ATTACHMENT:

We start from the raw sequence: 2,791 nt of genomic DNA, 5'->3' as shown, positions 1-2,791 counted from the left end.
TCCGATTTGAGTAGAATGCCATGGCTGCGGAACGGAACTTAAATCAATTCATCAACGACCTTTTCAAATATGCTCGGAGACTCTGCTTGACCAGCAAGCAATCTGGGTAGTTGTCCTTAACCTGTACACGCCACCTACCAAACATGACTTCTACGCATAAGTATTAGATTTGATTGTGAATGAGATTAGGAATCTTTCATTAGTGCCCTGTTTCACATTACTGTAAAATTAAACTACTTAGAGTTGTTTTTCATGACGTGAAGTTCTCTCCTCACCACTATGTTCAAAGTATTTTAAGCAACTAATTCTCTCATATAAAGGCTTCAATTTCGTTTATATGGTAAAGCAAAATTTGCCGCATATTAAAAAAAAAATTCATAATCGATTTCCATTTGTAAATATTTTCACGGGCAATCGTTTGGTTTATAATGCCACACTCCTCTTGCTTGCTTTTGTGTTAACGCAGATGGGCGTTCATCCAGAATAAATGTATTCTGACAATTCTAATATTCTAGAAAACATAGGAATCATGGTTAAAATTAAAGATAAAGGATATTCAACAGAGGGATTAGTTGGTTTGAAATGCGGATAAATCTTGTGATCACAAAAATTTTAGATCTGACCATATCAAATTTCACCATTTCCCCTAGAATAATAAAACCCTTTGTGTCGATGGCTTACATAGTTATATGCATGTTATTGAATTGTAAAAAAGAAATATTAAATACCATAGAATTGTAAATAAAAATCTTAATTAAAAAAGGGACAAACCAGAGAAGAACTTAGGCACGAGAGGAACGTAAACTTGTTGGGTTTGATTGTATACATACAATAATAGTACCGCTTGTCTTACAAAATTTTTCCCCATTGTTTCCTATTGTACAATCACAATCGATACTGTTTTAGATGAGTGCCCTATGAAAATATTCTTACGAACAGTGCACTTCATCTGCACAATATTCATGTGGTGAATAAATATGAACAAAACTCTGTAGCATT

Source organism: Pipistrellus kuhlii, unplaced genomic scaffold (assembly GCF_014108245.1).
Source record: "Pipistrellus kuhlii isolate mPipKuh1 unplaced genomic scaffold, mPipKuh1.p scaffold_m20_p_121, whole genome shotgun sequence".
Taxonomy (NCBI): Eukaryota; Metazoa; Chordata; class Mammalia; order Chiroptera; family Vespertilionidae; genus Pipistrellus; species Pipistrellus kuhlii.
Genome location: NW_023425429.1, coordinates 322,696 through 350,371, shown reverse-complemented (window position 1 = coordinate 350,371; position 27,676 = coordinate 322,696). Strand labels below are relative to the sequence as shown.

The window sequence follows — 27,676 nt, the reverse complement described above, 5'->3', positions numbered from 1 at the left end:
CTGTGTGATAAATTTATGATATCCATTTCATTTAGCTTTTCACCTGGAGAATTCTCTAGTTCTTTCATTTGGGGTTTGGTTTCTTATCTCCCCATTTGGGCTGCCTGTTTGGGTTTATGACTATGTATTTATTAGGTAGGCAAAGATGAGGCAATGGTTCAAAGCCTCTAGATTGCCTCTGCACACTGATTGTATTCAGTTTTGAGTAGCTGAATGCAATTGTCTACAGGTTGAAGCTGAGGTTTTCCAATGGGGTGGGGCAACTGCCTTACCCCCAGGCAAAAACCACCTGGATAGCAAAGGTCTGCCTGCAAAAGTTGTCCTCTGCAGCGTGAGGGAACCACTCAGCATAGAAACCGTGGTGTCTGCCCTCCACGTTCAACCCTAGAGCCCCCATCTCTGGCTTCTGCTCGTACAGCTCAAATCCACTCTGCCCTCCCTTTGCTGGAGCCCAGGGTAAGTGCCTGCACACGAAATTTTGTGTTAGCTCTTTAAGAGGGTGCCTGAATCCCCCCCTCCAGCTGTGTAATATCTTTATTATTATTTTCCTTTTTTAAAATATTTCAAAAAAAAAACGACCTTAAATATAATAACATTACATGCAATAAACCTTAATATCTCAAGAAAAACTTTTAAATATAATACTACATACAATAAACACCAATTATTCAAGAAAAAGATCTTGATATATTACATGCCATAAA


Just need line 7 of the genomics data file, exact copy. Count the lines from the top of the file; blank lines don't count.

The window sequence follows — 27,676 nt, the reverse complement described above, 5'->3', positions numbered from 1 at the left end: